When cultural suppression transforms into cultural embrace, with music the vehicle, it’s a beautiful thing, and music critic Kemp drives home the impact on Southern music in turning an entire nation's head.
This is the story of (mostly) white Southern music from 1968 and thereafter, how its commingling of races and musical heritage brought not only a degree of racial tolerance but a healing of long-suffering shame and guilt, unworthiness and inferiority, sadness and pride, for still many white Southerners loved the land that surrounded them but hated the history of that haunted place. In this memoir of that transition, in a voice that is warm and well-versed, Kemp recounts his bafflement with racism, the chaos that attended racial integration in his North Carolina hometown. He found his guiding star in the Allman Brothers Band, a mixed-race, blues-based group that seamlessly displayed a nod to integration and a love of the Southern homeplace (not despite its warts, but beyond them). He looks back to the delirious fusion of Southern black and hillbilly music—its roots with black blues guitarist Arnold Schultz and Bill Monroe and the shaping of bluegrass, a lovely synergy. It was through music, thought Kemp, that the South could somehow move beyond its legacy of intolerance. As much as Jimmy Carter and Bill Clinton helped bridge racial gaps, so too did Dr. John, ZZ Top, and Lynyrd Skynyrd (though Kemp is less sanguine about the latter’s progressivism), which leads him into an intelligent rumination on the redneck-as-a-class issue. Kemp situates himself within the evolution of Southern rock and delivers a first-person account of his relations with the musicians—from the Night Tripper to Screamin' Cheetah Wheelies—as a music writer, gaining their impressions of what was happening back then.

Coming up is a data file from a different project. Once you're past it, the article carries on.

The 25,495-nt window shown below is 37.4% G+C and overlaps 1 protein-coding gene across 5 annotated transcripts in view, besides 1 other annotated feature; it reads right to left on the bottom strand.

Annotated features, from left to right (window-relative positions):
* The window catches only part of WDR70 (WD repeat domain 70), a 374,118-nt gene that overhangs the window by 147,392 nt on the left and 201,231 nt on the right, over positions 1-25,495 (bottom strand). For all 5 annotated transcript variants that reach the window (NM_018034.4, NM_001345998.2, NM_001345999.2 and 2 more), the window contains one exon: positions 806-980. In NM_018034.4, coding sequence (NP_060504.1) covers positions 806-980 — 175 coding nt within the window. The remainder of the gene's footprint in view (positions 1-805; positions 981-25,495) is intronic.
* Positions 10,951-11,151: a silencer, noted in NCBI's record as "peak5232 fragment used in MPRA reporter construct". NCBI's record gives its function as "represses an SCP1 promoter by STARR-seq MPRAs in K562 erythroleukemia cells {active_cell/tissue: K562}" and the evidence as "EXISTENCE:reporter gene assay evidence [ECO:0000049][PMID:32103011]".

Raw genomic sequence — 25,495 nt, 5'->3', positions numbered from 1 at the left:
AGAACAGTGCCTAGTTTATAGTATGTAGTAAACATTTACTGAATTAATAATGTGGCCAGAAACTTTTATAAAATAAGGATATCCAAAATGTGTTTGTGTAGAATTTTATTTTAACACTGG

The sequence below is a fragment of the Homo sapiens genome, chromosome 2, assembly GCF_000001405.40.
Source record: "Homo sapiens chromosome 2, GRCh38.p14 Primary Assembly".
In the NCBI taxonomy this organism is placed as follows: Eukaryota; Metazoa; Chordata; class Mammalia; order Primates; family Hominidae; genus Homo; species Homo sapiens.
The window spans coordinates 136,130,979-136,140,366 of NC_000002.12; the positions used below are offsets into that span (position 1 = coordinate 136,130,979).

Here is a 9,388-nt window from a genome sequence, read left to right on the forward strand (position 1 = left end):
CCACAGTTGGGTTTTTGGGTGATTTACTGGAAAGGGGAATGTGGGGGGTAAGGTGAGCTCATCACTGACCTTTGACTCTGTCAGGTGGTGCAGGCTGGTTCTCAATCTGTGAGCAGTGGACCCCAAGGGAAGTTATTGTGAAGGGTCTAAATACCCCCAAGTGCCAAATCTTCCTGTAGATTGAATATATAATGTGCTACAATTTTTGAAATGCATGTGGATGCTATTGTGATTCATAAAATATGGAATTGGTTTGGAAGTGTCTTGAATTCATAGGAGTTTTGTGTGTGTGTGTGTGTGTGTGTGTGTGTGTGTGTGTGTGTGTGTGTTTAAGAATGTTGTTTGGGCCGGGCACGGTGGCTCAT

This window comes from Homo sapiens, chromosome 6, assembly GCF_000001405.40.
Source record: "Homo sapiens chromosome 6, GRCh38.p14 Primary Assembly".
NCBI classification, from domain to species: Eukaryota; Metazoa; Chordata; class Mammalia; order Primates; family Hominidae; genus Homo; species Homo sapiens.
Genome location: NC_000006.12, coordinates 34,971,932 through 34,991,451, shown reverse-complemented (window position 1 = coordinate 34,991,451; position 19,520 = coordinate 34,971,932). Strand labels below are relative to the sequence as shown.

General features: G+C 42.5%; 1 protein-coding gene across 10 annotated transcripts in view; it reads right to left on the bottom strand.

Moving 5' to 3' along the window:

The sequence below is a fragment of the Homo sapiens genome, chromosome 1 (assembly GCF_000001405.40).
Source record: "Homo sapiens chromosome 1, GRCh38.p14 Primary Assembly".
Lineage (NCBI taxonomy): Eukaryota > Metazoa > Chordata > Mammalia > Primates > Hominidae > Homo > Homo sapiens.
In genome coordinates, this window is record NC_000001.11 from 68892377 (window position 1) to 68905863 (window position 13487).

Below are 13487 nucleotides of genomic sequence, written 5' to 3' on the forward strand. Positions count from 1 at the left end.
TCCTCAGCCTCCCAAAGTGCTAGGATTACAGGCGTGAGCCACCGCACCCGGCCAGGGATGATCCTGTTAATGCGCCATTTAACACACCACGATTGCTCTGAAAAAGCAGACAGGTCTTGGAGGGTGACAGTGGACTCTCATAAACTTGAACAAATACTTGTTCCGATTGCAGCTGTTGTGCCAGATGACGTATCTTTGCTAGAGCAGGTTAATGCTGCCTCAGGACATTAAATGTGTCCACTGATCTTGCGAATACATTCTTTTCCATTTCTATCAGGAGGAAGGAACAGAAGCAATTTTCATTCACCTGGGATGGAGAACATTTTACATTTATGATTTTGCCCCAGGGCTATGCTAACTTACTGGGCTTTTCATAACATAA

Kemp's grace and insight into a complex cultural scenario forms a combination that’s hard to beat.